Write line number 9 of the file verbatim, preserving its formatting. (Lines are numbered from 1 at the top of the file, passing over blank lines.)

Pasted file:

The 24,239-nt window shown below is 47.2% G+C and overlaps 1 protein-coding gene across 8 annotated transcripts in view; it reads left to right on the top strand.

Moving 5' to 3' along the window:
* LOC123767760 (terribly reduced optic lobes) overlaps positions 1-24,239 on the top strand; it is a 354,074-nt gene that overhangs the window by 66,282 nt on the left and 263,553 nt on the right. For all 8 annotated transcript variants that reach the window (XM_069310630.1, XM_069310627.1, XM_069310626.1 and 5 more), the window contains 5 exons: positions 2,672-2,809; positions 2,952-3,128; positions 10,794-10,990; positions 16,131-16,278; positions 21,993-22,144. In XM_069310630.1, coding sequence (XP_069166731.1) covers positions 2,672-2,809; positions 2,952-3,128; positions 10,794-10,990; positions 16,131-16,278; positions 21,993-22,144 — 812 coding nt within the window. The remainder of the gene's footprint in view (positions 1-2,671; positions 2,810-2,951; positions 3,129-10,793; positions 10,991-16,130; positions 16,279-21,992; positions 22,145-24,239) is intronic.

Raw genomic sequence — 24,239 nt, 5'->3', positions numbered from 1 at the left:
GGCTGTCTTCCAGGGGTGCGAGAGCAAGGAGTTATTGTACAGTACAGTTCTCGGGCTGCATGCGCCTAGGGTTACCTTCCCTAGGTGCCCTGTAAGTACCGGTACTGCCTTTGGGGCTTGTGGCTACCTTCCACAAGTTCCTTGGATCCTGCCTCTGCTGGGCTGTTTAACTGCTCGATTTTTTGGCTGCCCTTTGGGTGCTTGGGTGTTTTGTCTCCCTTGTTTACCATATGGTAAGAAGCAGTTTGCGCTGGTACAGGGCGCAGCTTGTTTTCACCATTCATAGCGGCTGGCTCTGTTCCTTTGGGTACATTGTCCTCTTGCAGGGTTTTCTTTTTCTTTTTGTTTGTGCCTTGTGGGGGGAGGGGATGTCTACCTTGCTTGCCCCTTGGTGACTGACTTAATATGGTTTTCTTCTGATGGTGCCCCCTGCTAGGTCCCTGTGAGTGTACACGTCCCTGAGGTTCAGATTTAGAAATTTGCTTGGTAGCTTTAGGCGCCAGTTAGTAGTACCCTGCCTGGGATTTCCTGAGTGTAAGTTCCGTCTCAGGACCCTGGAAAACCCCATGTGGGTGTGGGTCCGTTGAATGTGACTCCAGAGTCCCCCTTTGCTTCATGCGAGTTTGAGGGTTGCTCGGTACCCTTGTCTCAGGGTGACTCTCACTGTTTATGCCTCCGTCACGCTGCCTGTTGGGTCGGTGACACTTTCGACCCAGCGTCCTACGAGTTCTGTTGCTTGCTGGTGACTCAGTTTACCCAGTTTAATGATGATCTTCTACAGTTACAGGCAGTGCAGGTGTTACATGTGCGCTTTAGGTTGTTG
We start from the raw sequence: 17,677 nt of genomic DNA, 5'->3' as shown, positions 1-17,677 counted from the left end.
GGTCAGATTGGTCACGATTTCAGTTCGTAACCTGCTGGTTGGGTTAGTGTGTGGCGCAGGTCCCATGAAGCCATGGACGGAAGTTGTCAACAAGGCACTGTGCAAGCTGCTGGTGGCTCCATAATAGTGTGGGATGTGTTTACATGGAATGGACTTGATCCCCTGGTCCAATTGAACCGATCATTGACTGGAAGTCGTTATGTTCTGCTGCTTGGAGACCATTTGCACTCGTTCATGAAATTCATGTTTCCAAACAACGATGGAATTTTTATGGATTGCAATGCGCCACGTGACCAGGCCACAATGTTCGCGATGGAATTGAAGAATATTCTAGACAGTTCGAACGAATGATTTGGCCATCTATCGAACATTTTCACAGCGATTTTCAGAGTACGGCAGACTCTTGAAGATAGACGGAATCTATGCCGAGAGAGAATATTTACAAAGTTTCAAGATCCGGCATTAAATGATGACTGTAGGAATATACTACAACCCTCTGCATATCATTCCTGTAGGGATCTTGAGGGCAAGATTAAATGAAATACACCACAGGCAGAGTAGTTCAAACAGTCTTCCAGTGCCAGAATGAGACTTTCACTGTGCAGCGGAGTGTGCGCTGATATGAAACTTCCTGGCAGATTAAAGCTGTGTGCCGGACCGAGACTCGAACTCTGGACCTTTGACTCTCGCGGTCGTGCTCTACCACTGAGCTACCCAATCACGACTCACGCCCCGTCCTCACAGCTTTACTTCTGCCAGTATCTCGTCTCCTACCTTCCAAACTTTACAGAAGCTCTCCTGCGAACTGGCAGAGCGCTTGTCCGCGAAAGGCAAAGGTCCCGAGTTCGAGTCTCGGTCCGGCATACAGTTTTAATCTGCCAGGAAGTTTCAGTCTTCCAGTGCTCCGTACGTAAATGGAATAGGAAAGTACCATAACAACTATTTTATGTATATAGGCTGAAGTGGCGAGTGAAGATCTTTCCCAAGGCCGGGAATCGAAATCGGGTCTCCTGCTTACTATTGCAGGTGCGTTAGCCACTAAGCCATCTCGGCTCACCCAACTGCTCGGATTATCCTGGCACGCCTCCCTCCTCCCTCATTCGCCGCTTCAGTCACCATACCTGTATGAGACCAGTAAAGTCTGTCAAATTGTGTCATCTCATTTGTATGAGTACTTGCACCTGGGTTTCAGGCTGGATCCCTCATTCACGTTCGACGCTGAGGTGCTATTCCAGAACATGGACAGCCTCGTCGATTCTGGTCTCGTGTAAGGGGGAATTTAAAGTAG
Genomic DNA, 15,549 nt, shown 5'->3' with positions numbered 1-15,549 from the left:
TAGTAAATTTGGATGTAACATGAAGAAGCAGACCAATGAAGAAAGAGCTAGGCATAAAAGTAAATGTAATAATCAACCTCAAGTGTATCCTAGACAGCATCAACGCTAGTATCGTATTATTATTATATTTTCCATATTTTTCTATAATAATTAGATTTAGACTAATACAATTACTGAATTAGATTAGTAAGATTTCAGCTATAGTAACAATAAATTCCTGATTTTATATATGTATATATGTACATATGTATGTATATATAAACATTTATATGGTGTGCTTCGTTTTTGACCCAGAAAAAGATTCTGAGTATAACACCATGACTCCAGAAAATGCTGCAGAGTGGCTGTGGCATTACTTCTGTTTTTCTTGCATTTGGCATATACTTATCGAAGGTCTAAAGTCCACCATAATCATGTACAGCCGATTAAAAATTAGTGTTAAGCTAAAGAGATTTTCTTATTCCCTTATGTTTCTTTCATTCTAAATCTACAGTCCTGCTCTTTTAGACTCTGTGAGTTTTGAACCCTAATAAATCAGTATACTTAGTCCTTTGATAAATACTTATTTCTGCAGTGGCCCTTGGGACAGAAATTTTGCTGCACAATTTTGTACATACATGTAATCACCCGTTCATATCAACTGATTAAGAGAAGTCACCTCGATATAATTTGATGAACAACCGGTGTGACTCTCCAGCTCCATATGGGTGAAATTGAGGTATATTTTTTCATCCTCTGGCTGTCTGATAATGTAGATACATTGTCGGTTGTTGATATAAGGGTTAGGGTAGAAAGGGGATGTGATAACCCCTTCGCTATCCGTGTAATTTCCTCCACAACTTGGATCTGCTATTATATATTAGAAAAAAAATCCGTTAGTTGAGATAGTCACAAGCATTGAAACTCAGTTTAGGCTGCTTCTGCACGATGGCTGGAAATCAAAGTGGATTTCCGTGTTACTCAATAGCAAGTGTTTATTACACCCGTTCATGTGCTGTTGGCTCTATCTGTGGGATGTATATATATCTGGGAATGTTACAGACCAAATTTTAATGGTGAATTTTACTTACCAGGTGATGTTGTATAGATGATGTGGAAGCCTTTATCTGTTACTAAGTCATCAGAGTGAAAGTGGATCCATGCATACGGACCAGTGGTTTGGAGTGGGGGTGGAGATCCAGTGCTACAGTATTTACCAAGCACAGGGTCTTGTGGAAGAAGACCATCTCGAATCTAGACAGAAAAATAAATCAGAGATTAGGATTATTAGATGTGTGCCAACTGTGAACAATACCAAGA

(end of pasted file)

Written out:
TAGTAAATTTGGATGTAACATGAAGAAGCAGACCAATGAAGAAAGAGCTAGGCATAAAAGTAAATGTAATAATCAACCTCAAGTGTATCCTAGACAGCATCAACGCTAGTATCGTATTATTATTATATTTTCCATATTTTTCTATAATAATTAGATTTAGACTAATACAATTACTGAATTAGATTAGTAAGATTTCAGCTATAGTAACAATAAATTCCTGATTTTATATATGTATATATGTACATATGTATGTATATATAAACATTTATATGGTGTGCTTCGTTTTTGACCCAGAAAAAGATTCTGAGTATAACACCATGACTCCAGAAAATGCTGCAGAGTGGCTGTGGCATTACTTCTGTTTTTCTTGCATTTGGCATATACTTATCGAAGGTCTAAAGTCCACCATAATCATGTACAGCCGATTAAAAATTAGTGTTAAGCTAAAGAGATTTTCTTATTCCCTTATGTTTCTTTCATTCTAAATCTACAGTCCTGCTCTTTTAGACTCTGTGAGTTTTGAACCCTAATAAATCAGTATACTTAGTCCTTTGATAAATACTTATTTCTGCAGTGGCCCTTGGGACAGAAATTTTGCTGCACAATTTTGTACATACATGTAATCACCCGTTCATATCAACTGATTAAGAGAAGTCACCTCGATATAATTTGATGAACAACCGGTGTGACTCTCCAGCTCCATATGGGTGAAATTGAGGTATATTTTTTCATCCTCTGGCTGTCTGATAATGTAGATACATTGTCGGTTGTTGATATAAGGGTTAGGGTAGAAAGGGGATGTGATAACCCCTTCGCTATCCGTGTAATTTCCTCCACAACTTGGATCTGCTATTATATATTAGAAAAAAAATCCGTTAGTTGAGATAGTCACAAGCATTGAAACTCAGTTTAGGCTGCTTCTGCACGATGGCTGGAAATCAAAGTGGATTTCCGTGTTACTCAATAGCAAGTGTTTATTACACCCGTTCATGTGCTGTTGGCTCTATCTGTGGGATGTATATATATCTGGGAATGTTACAGACCAAATTTTAATGGTGAATTTTACTTACCAGGTGATGTTGTATAGATGATGTGGAAGCCTTTATCTGTTACTAAGTCATCAGAGTGAAAGTGGATCCATGCATACGGACCAGTGGTTTGGAGTGGGGGTGGAGATCCAGTGCTACAGTATTTACCAAGCACAGGGTCTTGTGGAAGAAGACCATCTCGAATCTAGACAGAAAAATAAATCAGAGATTAGGATTATTAGATGTGTGCCAACTGTGAACAATACCAAGA